“No one foresaw what e-books would do to physical book sales. The Kindle and Apple’s popular iPad turned the world upside down.”
This is what Mike Edwards, the former CEO of Borders said in his “exit” interview with the Detroit News in September.
BusinessWeek’s post mortem would seem to confirm that narrative. Borders moved big into physical media of music and movies as just consumers started to shift to digital. The chain forms a partnership with Amazon to manage their online store, an arrangement that lasts until 2008. The company buys stationary retailer Paperchase as people move to texting and email. When Borders rolled out their new concept stores, in-store download stations are at the center of their strategy. The very use of information technology seemed to challenge the company as they were unable to integrate acquisitions and take advantage of larger scale of economics.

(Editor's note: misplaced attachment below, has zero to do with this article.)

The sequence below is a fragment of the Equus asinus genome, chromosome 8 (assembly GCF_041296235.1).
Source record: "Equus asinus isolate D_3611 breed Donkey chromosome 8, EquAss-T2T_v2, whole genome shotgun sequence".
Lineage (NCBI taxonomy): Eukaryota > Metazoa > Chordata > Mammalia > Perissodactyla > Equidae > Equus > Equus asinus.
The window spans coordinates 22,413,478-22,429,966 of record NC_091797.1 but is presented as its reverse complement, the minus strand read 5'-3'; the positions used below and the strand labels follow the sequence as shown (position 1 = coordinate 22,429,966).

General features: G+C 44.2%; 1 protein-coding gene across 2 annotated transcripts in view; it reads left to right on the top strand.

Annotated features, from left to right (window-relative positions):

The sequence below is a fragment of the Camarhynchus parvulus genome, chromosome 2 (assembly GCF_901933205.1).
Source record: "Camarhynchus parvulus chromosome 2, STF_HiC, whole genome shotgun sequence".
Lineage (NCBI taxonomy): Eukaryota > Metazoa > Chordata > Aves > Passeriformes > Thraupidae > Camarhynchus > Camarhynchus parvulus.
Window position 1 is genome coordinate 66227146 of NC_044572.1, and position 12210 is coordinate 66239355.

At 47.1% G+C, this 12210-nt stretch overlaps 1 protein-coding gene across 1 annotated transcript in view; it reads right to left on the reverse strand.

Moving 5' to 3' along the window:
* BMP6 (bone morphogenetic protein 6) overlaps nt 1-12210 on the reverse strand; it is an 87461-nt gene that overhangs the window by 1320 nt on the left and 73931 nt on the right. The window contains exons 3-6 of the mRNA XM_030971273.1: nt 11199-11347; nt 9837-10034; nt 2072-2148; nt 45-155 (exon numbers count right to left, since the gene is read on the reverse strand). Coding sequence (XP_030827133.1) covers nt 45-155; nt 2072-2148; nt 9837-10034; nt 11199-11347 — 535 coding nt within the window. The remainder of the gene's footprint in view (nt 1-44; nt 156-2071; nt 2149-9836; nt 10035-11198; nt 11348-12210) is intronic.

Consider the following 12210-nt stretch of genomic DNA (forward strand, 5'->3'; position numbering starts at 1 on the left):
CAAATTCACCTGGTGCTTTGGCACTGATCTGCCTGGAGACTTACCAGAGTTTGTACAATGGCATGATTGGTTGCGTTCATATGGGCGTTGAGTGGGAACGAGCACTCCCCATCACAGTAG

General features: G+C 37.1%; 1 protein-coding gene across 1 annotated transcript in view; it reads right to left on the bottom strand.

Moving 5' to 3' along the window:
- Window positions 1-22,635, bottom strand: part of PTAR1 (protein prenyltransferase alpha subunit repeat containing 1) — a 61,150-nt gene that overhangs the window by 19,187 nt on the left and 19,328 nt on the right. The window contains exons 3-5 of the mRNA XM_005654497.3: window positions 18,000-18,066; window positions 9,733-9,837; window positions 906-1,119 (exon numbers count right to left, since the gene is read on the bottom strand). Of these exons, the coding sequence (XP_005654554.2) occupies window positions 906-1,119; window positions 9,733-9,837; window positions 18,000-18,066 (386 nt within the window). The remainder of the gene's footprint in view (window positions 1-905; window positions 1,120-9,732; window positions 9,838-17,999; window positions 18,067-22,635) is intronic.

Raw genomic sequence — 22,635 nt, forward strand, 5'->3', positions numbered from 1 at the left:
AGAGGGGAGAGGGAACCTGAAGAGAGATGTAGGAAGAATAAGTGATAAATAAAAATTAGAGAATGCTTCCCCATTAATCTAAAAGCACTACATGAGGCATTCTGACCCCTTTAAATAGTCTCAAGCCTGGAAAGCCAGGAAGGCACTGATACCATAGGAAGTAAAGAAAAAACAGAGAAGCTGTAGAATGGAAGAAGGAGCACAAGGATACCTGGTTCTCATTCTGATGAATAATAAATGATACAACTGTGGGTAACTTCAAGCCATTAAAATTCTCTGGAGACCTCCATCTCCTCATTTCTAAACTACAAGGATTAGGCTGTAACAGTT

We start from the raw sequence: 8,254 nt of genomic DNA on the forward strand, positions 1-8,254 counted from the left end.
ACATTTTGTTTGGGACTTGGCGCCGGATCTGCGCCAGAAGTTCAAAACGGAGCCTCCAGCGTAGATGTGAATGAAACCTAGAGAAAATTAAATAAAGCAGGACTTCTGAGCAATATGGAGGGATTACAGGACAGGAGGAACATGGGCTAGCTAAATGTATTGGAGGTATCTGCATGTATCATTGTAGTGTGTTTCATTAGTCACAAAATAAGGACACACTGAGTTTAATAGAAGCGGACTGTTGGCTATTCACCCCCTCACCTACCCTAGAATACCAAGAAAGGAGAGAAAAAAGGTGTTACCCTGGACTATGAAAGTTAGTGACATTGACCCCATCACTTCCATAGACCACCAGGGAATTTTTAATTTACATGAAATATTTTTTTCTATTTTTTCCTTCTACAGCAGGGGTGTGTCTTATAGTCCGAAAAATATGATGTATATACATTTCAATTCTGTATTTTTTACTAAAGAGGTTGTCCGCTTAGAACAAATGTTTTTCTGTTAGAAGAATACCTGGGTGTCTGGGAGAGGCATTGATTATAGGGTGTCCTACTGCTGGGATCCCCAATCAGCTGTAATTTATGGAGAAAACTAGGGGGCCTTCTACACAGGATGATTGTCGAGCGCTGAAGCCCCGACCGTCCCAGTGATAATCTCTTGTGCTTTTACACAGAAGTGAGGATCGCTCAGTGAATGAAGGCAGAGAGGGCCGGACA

So as we are celebrate our first holiday season without Borders, it is fine to express our sadness for the loss of jobs and the loss of place where books can be shared, but let’s make sure we also express sadness for the poor decisions made by executives over the course of a decade that ultimately lead to the company’s demise.